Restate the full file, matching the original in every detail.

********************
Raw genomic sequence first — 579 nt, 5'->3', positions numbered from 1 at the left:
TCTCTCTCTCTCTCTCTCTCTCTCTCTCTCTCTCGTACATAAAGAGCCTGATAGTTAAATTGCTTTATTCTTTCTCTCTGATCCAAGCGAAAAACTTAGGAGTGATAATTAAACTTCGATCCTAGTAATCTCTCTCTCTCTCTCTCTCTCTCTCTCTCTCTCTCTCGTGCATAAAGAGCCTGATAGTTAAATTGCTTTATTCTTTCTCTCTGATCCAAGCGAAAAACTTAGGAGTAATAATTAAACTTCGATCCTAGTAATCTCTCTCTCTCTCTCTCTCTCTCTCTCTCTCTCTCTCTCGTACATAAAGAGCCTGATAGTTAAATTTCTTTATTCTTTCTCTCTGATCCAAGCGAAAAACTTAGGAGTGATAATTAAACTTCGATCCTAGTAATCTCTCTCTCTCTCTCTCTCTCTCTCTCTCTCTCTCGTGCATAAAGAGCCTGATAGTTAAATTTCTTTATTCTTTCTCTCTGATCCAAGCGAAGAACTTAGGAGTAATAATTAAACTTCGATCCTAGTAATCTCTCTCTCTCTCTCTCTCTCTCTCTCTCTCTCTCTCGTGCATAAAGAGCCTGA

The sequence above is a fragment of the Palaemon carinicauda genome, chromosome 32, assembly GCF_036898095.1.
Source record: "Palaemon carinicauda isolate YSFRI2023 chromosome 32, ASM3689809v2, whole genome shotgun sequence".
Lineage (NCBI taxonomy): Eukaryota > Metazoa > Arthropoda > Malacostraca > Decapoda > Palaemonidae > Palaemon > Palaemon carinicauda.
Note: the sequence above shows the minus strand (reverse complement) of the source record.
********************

Raw genomic sequence first — 579 nt, 5'->3', positions numbered from 1 at the left:
TCTCTCTCTCTCTCTCTCTCTCTCTCTCTCTCTCGTACATAAAGAGCCTGATAGTTAAATTGCTTTATTCTTTCTCTCTGATCCAAGCGAAAAACTTAGGAGTGATAATTAAACTTCGATCCTAGTAATCTCTCTCTCTCTCTCTCTCTCTCTCTCTCTCTCTCTCGTGCATAAAGAGCCTGATAGTTAAATTGCTTTATTCTTTCTCTCTGATCCAAGCGAAAAACTTAGGAGTAATAATTAAACTTCGATCCTAGTAATCTCTCTCTCTCTCTCTCTCTCTCTCTCTCTCTCTCTCTCGTACATAAAGAGCCTGATAGTTAAATTTCTTTATTCTTTCTCTCTGATCCAAGCGAAAAACTTAGGAGTGATAATTAAACTTCGATCCTAGTAATCTCTCTCTCTCTCTCTCTCTCTCTCTCTCTCTCTCGTGCATAAAGAGCCTGATAGTTAAATTTCTTTATTCTTTCTCTCTGATCCAAGCGAAGAACTTAGGAGTAATAATTAAACTTCGATCCTAGTAATCTCTCTCTCTCTCTCTCTCTCTCTCTCTCTCTCTCTCGTGCATAAAGAGCCTGA

The sequence above is a fragment of the Palaemon carinicauda genome, chromosome 32, assembly GCF_036898095.1.
Source record: "Palaemon carinicauda isolate YSFRI2023 chromosome 32, ASM3689809v2, whole genome shotgun sequence".
Lineage (NCBI taxonomy): Eukaryota > Metazoa > Arthropoda > Malacostraca > Decapoda > Palaemonidae > Palaemon > Palaemon carinicauda.
Note: the sequence above shows the minus strand (reverse complement) of the source record.